Amphibians are important components of foodwebs, but they also can tell us a lot about how healthy the ecosystem they live in is. The same permeable skin that helps them to breath also makes them extremely sensitive to contaminants (pollutants, chemicals, etc.) in the environment. Furthermore, because most amphibians require both water and land to survive and reproduce, changes to either habitat can have big negative impacts on their populations.
Amphibians have been likened to a canary in the coal mine in that their sensitivity can alert us to unhealthy environmental conditions. If true, we need to start paying them closer attention, for our own sake as well as theirs.
Amphibians are declining worldwide. They currently are considered the most threatened vertebrate class in the world (Stuart et al. 2004, Hof et al. 2011). Thirty-two percent of all amphibian species are threatened with extinction or are already extinct (Stuart et al. 2004).
Populations of several amphibian species are known to be declining in the Rocky Mountain region. One-quarter of Wyoming’s amphibians have recently been petitioned for listing or are listed under the ESA, including the Wyoming Toad, a state endemic and one of the world’s most endangered amphibians.
Known threats to Rocky Mountain amphibians include:
- diseases (e.g. chytrid fungus, ranavirus)
- pesticides, herbicides, and other environmental pollutants
- invasive species (e.g. American Bullfrog)
- Introduced fish
- UV radiation
- Habitat loss and fragmentation
- Climate change
More concerning is that as these threats accumulate, their impacts on amphibians get exponentially worse. For example, scientists have found that climate change is linked with amphibian declines due to chytrid fungus (Pounds 2006, Rohr et al. 2008, Rohr and Raffel 2010, etc.). This tells us that the inter-play between these threats could lead to significant losses in amphibian biodiversity in the Rocky Mountain region.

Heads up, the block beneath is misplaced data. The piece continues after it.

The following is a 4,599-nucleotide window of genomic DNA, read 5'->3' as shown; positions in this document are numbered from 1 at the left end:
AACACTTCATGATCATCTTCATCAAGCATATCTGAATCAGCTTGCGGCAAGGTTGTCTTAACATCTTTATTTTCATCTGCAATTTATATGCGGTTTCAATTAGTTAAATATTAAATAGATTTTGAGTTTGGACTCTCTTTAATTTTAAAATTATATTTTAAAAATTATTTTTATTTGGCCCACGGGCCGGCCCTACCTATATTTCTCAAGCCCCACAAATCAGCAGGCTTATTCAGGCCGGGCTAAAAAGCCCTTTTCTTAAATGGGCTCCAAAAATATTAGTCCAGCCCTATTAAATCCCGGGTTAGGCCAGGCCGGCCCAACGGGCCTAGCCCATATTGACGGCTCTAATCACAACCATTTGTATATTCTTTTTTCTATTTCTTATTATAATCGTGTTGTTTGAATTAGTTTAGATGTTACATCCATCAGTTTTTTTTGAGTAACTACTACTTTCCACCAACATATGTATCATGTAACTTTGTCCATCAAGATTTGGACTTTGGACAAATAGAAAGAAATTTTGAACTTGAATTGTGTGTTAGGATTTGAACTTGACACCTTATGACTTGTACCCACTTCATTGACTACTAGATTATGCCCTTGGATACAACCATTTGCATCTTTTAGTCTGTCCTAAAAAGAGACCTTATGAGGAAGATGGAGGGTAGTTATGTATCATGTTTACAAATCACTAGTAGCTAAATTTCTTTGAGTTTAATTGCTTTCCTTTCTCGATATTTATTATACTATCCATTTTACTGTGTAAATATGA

Monitoring amphibians allows us to collect data on what species exist in this area, where they live, and how healthy their populations are. We can also see if there are factors causing those changes, such as pollution or a disease.
Over time, as we continue to monitor these species, we can track how any of these factors change. Without knowledge about what is currently out there, we will have no idea if amphibians are disappearing, bouncing back, or staying the same - or how our actions can impact these trends.
You are part of the answer! Sign up to adopt a catchment and track the frogs, toads and salamanders near you!
- Partners in Amphibian and Reptile Conservation (PARC) – 2014 year of the salamander (http://parcplace.org/news-a-events/2014-year-of-the-salamander.html)
- Amphibian Arc (AArk) - http://www.amphibianark.org/
- Amphibian Survival Alliance (ASA) - http://www.amphibians.org/
- AmphibiaWeb - http://amphibiaweb.org/
- Amphibian Research and Monitoring Initiative (ARMI) - http://armi.usgs.gov/
- FrogWatch USA - http://www.aza.org/frogwatch/
- Center for North American Herpetology (CNAH) - http://www.naherpetology.org/
- IUCN – Amphibian - http://www.iucn.org/about/work/programmes/species/our_work/amphibians/